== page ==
The field of parapsychology has had an informal “code of ethics” for a long time. This included such things as “don’t use it for your own profit”, “don’t use it to harm others”, etc. But the ethics were more bits of hard-learned advice between practitioners than standards which the general public could use to trust and rely on the practitioners. So, practitioners became suspect and mistrusted.

Today, as remote viewing begins to serve the general public (in matters such as police and governmental work, archeological, medical, financial, and business matters, to name just a few), it becomes necessary to expand the intra-field advice. It must become standards of ethics, workmanship, and professionalism which can meet the needs of a struggling world. Practitioners in this field should be guided by these standards in order to provide the trust and reliability which has been absent for so long.

Surprisingly, quite a bit of work has already been done to set these standards. Not surprisingly, there is much more which needs to be done. To become a professional field, the field of remote viewing must set professional standards of ethics, conduct, qualification levels, and must address the modern needs of reporting, databasing, contracting, providing professional responsibility for results, and meeting the same demands made of any modern profession.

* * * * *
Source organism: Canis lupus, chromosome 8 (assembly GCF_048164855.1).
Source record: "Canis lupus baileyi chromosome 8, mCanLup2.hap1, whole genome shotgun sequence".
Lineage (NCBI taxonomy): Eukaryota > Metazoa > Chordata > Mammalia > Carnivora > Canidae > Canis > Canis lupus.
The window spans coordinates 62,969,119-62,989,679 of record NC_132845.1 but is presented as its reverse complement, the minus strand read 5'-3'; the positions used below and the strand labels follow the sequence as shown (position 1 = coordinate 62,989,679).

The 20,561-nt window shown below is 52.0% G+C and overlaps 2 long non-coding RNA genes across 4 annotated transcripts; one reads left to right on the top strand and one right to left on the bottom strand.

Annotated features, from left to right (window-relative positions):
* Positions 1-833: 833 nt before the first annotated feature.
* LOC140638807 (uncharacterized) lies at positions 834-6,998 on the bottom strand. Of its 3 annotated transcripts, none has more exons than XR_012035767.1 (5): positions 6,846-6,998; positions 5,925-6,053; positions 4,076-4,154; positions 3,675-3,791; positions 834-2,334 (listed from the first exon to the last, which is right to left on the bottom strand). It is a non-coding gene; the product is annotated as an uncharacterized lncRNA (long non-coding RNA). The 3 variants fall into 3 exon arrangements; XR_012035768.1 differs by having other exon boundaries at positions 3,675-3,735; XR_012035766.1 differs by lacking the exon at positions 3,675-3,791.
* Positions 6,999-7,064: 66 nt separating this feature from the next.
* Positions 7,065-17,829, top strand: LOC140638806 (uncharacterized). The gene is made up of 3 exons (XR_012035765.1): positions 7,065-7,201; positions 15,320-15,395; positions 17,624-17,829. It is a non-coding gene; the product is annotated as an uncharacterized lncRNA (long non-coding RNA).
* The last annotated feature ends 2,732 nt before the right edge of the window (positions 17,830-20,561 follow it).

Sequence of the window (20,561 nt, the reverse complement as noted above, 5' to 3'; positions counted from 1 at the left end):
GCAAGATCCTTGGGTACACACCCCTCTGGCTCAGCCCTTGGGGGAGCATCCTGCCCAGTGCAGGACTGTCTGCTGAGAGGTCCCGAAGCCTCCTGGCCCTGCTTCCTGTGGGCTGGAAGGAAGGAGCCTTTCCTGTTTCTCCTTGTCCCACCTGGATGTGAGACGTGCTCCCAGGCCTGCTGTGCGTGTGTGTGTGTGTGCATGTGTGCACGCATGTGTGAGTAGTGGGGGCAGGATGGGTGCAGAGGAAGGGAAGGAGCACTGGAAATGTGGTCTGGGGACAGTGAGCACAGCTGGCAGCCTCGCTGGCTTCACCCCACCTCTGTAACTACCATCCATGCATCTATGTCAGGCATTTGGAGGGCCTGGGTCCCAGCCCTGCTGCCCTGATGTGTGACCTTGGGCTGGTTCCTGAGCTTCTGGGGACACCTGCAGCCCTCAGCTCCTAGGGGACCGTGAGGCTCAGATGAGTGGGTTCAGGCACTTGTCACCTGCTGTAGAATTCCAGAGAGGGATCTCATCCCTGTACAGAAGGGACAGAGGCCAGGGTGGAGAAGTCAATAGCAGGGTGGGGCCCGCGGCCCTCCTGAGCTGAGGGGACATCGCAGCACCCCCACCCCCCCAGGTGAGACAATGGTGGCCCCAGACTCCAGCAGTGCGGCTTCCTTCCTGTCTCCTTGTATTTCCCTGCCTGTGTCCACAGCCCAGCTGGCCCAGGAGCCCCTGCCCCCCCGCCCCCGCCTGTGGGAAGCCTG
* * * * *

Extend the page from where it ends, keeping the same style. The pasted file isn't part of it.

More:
Lyn Buchanan’s lecture will cover what has been done, what still needs to be done, and how these standards are necessary for bringing remote viewing out of what the world sees as cultist and occultist, and into the professional, workaday world for serving mankind.

IRVA 2007 – Panel Discussion: A Remote Viewer’s Code of Ethics


Ethics as applied to remote viewing will be defined and explored by the panel with audience participation. Among the issues that will be discussed are targeting rules, what boundaries should be imposed on using the skill, and tasker as well as viewer ethics.

IRVA 2006 – The Real Future of CRV: Where are we going from here?


IRVA 2004 – It’s About Time


The presentation will be about that most elusive aspect of remote viewing: time. It is a factor which plays an important role in every remote viewing session we do, and one which causes people the most confusion. What time is, how it loops, goes backwards, bends and twists to bedevil viewers, how it affects our sessions and findings, what understandings we need to have of it, and how to control where we are in it will be just a few of the considerations of this presentation.

IRVA 2002 – The Good, the Bad, and the Ugly: Scoring Remote Viewing Sessions